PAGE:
Regarding participation in SL projects

Participation of the students is essential for SL projects and the involvement of the families could be a powerful influence, not only because of their opinion but also through direct participation. In fact, in Catalonia (as well as in the rest of Spain) there is little participation of the families with children in primary school; this worsens when it comes to secondary education. A study carried out by Alguacil and Pañellas (2008) showed that only 7.2% of parents are involved in Parent Boards, while the remaining 92.8% at the most simply pay school fees. In the same study, the authors suggest doing activities that link families, environments, and school. We believe SL could be used as a tool to enhance the participation of the families, which would have a positive influence on student participation and most probably on the community as a whole. To achieve this, families should be invited to get involved in phases one and two1of the SL projects.


SL is not only growing in Catalonian secondary schools but also in other educational levels, such as universities. We believe it is necessary to create links between universities and other educational centers, such as secondary schools. Thus, we would like to emphasize, as it has already been said elsewhere, that SL should be an important part of the training in teacher education programs with projects put into practice directly in a school. Student teachers could gain more experience—apart from teaching practicum—and eventually promote this type of project themselves during their professional career, encouraging values such as empathy and solidarity (Lakesand Jones, 2008; Nandan and Scott, 2011; Blum and De la Piedra, 2010) while providing an integrated community service.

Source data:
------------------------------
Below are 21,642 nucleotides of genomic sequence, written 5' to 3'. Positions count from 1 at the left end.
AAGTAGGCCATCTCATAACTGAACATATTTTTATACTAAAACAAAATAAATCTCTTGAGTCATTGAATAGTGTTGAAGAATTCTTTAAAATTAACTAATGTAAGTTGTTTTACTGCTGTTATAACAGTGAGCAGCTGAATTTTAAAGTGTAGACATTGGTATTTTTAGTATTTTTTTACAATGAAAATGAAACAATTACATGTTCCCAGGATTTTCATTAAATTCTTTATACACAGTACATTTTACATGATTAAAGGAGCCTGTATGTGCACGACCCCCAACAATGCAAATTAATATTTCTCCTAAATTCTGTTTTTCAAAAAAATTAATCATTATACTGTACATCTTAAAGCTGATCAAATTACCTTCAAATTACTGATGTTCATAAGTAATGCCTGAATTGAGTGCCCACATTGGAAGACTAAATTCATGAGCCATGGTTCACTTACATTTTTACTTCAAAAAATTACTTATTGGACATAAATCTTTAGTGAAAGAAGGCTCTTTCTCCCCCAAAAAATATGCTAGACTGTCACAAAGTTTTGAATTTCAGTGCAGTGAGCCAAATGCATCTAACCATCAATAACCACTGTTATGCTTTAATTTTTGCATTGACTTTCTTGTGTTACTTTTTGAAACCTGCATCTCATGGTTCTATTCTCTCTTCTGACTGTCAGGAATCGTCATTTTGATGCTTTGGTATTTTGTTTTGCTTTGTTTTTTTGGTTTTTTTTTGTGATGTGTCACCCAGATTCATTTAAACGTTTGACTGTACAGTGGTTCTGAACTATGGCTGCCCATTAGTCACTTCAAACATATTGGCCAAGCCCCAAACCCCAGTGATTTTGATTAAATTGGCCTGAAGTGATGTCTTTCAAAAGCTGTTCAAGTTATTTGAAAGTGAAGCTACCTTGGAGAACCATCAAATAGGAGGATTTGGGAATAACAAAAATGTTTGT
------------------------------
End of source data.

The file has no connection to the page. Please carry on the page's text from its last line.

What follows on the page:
The University of Barcelona, in Catalonia, has put this idea into practice in Teacher Training. One of the ongoing projects is “The Friends of Reading” through which students help children and adolescents in schools and colleges with their reading. Assessment of this project, coordinated by Folgueiras (2011) indicates excellent results regarding the development of the students and the service itself.

In the project “Learning together from schools, colleges, and the university,” students offer reinforcement classes to secondary school kids with learning difficulties.

The bank of experiences at the University of Barcelona’s SL Promoting Center2 includes records of successful projects linking schools and universities. For example, a program was developed wherein pre-service teachers help to improve reading skills in primary and secondary school-aged children. The university students work in close collaboration with the Barcelona Education Consortium’s Success Program and with the Adsis Foundation’s “Another Reading” Program, dedicating approximately two hours each week to support and reinforce student reading. Through service learning, the program aims to improve teacher training by linking academic knowledge with practical experiences, by allowing students to experience teaching firsthand, and by contributing to the citizenship education of future professionals. Through experience, service, reflection, and training, university students are able to practice not only teaching skills learned in the classroom, but citizenship skills as they address a real need in the community. And as they reflect on their experiences, they are able to link theory to practice.

In another significant project, “The Nightingale” (El Rossinyol, in Catalan), student volunteers from the university act as mentors to immigrant students in the area to enhance cultural, social, and linguistic integration.